Rain Dove, a gender non-conforming model agrees, believing that it is worthwhile to explore why some people feel this hostility towards people who don’t fit into their narrow expectations. “Every individual person has individuals paths that have lead to them having individual reasons as to why they act the way they do. Therefore the solutions, if we want them to truly be effective, must be individualistic as well. Sometimes rage will work. Sometimes diplomacy. Sometimes consistency. Sometimes space. We can have basic approaches that are applied to all people such as ‘Stop murdering us!’ But to really get at the root of the problem we have to get to the roots of the person.”
They believe that there is room for self-definition, speaking of the importance of language when it comes to referring to ourselves and other people. “I’d like to see a shift where people start inventing again. We’ve forgotten that the language we currently use is antiquated and drenched in painful histories. Now that we are connected on a global scale via the internet- it’s a perfect time to remember we can invent something new! New language that is free of pain and history. One that weighs in the worth of a word and its application to the world.”
However, it is important for those who feel uncomfortable about the idea of self-definition to remember that, when it comes down to it, it is really none of their business. Self-definition is a personal choice, which has very little effect on anyone but the person in question. Trying to inflict the limiting borders and rules of society’s norms onto other people will only make you and other people miserable. Cathy Keen says, “The right to self-define means being free to define myself and my sexuality and have those definitions respected by others.”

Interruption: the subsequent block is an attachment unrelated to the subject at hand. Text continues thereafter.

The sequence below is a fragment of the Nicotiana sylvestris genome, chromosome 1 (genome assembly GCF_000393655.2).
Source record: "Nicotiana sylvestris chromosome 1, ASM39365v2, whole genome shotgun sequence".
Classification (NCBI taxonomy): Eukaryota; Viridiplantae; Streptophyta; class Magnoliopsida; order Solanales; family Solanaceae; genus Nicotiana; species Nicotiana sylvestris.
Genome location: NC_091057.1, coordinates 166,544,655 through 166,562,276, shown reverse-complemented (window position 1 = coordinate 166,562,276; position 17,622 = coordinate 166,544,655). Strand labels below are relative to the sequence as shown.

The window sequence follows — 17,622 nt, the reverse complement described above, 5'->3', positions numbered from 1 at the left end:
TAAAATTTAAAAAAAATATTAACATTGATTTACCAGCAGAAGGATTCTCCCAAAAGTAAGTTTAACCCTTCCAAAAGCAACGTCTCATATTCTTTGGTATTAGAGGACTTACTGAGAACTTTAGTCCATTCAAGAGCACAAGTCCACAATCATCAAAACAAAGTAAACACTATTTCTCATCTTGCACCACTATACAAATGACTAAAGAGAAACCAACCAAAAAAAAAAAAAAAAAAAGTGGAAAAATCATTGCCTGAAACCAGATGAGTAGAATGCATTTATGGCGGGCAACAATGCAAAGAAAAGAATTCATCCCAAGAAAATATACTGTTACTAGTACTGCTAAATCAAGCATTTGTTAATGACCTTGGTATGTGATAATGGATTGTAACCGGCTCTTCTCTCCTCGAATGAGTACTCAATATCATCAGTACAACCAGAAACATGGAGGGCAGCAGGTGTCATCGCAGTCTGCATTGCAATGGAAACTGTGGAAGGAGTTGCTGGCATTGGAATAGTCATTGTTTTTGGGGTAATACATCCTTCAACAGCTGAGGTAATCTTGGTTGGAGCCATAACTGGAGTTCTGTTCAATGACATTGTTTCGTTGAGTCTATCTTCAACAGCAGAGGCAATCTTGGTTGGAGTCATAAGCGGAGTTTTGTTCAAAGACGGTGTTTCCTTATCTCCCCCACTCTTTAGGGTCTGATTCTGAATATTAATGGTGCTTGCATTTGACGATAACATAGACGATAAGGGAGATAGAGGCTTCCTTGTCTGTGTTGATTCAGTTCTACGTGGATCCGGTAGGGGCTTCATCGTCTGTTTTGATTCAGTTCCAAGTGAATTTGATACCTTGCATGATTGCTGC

Rain Dove agrees, saying, “It’s simple. Self-definition means freedom of speech and movement. The right to our own existence, self-analysis, and relationship to language. While others may not agree with the words we do/don’t use to express who we are- they must realize that controlling our language would justify controlling their own.”
“I’d like to see a shift where people start inventing again. We’ve forgotten that our language is antiquated and drenched in painful histories”
Vex Ashley speaks of how the ability to self-define takes away from the pressure of seeing yourself as an individual incapable of change, growth and improvement throughout your life, pressures that society’s norms exacerbate. “Self-defining means the ability to live a life outside of the boundaries society has set for you. To frame and reframe your existence according to your own experience. We aren’t just one fixed self but a constantly fluctuating, expanding idea of ourselves that moves with our experience and changes throughout our lives. There’s a pressure to ‘find yourself’ and ‘get it right’ which can be really limiting.”
So whoever you are and whoever you love, explore beyond your limits and celebrate the ability to self-define at Elephant West. Throughout the evening, there will be opportunities to meet and connect with fellow guests at a Speed Social, as well as indulge in a Self-Love Workshop and have a rave to an interactive light show. A series of video performances by Four Chambers, headed by Vex Ashley, will show how pornography can be groundbreaking, artistic and thought-provoking. The evening will also feature a live performance by Kimatica Studios and a spoken word performance by spoken word artist Tanaka Fuego.
Feeld Social will run from 7-11 PM at Elephant West